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Ectropion in Dogs - Dogs with Sad Droopy Eyes

Sad droopy lower eyelids (ectropion) may give your dog an endearing sad look but can put your pup at risk for a number of eye problems. In today's post, our Seattle vets discuss ectropion in dogs, what it is, why it's problematic, and what pet parents can do to protect the health of their dog's eyes.

Are my dog's droopy eyelids a problem?

Dogs like people can suffer from a range of eye conditions that can be both painful and possibly result in loss of vision. Because our pets can't tell us when they have sore eyes, it's essential to pay close attention to the condition of your dog's eyes and contact your vet if your pooch seems to have red, itchy, or painful eyes. Taking swift action and having eye issues treated early can help to prevent more severe issues from developing. 

If your dog has droopy eyes, it is essential to monitor the health of your dog's eyes and contact your vet at the first sign of problems.

What is ectropion in dogs?

Ectropion occurs when your dog's lower eyelid rolls away from the eye, causing a droopy appearance and exposing the delicate mucous membrane or conjunctiva that is not naturally meant to be exposed. While many modern dogs have been selectively bred to feature the droopy-eyed appearance that ectropion brings, other dogs develop the condition as a result of various health issues such as nerve damage, infection, injury or severe chronic inflammation of the eye.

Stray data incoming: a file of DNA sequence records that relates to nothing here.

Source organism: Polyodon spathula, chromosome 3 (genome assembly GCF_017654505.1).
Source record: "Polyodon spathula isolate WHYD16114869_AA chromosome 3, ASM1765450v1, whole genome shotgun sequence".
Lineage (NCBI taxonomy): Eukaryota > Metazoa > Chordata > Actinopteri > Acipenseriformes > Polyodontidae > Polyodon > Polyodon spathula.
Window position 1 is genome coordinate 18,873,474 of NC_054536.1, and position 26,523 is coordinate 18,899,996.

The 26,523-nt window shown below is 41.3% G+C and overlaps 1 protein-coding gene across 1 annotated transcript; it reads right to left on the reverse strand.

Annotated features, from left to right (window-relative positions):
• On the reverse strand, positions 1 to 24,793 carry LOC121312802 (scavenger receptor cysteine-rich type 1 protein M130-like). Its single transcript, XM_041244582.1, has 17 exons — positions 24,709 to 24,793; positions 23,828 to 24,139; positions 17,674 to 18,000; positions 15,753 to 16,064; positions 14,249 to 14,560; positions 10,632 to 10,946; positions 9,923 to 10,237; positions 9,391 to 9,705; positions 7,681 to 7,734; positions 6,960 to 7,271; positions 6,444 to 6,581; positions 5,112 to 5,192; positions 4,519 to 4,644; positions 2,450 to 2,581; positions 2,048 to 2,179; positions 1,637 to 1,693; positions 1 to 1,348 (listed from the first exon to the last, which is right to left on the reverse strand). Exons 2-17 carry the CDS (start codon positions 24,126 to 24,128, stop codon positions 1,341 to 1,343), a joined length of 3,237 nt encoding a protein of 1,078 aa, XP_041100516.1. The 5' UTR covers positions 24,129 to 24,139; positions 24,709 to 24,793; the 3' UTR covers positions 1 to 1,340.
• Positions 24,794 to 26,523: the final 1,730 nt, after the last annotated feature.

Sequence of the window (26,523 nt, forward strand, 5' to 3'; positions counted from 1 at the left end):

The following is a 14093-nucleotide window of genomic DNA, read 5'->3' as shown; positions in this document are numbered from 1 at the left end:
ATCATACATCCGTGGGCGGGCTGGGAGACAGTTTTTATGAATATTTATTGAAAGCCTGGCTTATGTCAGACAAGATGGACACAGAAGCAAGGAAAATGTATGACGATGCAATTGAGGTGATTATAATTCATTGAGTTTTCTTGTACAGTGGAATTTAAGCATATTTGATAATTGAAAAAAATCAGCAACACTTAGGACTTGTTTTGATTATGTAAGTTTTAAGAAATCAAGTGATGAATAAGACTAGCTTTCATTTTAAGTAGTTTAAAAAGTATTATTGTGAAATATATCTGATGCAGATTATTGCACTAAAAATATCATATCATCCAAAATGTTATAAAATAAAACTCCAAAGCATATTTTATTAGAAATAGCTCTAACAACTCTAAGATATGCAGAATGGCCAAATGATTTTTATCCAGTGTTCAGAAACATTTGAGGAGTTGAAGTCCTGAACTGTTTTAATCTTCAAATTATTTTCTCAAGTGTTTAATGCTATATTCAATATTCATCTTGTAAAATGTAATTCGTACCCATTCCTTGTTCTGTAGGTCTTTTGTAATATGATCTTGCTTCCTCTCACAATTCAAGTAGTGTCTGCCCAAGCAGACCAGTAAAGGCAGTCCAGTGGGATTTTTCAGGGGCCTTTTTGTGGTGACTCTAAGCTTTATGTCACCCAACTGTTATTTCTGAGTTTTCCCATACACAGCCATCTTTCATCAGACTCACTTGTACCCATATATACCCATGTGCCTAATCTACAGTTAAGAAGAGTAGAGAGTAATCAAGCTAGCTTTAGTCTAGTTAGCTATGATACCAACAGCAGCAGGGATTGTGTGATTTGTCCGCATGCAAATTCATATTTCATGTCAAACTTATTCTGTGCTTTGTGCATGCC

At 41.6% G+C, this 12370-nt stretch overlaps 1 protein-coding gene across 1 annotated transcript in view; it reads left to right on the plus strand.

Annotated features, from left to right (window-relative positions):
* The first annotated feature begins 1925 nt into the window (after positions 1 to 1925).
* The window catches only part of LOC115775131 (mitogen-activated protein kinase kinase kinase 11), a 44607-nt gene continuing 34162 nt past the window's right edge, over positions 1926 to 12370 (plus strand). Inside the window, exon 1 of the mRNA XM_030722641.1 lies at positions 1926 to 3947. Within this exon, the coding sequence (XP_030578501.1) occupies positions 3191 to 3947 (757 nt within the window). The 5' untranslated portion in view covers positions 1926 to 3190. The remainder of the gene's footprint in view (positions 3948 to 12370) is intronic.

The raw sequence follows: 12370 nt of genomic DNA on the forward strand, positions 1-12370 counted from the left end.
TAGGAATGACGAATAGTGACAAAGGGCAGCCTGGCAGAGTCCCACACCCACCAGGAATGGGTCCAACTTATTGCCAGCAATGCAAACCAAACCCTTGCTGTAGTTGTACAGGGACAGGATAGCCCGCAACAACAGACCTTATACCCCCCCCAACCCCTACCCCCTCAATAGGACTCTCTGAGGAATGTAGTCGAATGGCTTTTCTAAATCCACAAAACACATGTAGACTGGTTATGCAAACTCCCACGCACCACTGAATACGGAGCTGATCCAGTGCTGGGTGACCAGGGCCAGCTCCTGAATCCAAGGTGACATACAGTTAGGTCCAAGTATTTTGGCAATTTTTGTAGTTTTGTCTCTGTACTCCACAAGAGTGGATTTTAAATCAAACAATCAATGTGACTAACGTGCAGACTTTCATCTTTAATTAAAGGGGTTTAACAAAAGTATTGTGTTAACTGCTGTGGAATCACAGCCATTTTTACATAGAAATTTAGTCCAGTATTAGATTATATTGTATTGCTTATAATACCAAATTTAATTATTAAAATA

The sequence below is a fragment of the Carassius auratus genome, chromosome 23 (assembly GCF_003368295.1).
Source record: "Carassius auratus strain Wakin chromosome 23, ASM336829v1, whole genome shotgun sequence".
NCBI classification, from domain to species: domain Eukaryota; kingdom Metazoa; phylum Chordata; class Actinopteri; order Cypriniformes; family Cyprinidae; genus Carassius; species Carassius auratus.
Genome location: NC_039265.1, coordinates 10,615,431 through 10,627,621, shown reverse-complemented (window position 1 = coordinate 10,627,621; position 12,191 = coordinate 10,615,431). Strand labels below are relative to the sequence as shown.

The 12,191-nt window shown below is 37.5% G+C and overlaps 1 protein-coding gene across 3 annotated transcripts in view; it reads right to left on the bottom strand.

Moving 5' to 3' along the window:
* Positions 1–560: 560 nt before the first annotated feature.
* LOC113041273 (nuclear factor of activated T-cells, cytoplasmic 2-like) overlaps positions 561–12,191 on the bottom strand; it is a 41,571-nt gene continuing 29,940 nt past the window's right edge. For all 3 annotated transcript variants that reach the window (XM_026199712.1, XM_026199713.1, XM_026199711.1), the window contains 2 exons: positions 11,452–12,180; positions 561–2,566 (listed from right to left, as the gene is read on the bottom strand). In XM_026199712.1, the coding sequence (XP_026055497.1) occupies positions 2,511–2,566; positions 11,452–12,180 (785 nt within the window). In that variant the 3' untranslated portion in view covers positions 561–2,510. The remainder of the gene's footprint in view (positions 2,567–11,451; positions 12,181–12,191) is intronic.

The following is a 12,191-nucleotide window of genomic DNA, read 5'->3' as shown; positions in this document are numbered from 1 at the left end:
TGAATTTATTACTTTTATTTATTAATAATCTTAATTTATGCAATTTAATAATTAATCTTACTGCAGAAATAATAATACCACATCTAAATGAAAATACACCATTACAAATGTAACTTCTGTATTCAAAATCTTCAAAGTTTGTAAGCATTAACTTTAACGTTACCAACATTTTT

Regardless of whether your pet has been bred with ectropion or whether it is the result of an underlying health issue, once the eyelid has rolled away from its natural protective position, the dog becomes more susceptible to painful conditions such as pink eye (conjunctivitis), corneal inflammation (keratitis), corneal scarring and possible visual impairment.

What does ectropion in dogs look like?

Ectropion has been selectively bred into many modern dog breeds including bloodhounds, chow chows, great Danes, Newfoundlands, St. Bernards, and Bullmastiffs. Ectropion is characterized by a sagging or outward rolling lower eyelid. In many cases, you may also notice a discharge or the conjunctive lining of the eyelid may be red and inflamed. 

If ectropion is uncomfortable for your dog, or if an infection has developed you may notice that your pup is pawing and rubbing at their eye, or the eye might water. Tearing could also lead to brown staining of the fur below the eye.

What is the usual ectropion in dogs treatment?

In dogs that have not been bred to have ectropion, it will be necessary to determine the underlying cause, as well as treat any uncomfortable symptoms.

While treatment for ectropion isn't necessarily required if the eye stays healthy and the condition is mild, lubricating eye drops or ointments may be prescribed to help prevent the drying out of the cornea and conjunctiva.

If a bacterial infection or corneal ulcer has developed your vet will prescribe antibiotic drops to treat the infection.

In dogs with severe cases of ectropion, surgery to correct the condition may be recommended.

What is the prognosis for dogs with ectropion?

If your dog has droopy lower eyelids then chances are good that you will always have to take extra care with your dog's eyes. Throughout your pet's lifetime, they will likely be susceptible to recurring bouts of conjunctivitis that will require treatment. That said, with the help of lubricating drops and ointments most dogs with ectropion live normal, happy lives.

Note: The advice provided in this post is intended for informational purposes and does not constitute medical advice regarding pets. For an accurate diagnosis of your pet's condition, please make an appointment with your vet.

Are you concerned about the health of your dog's eyes? Contact our Seattle vets to book an eye examination for your pup. 

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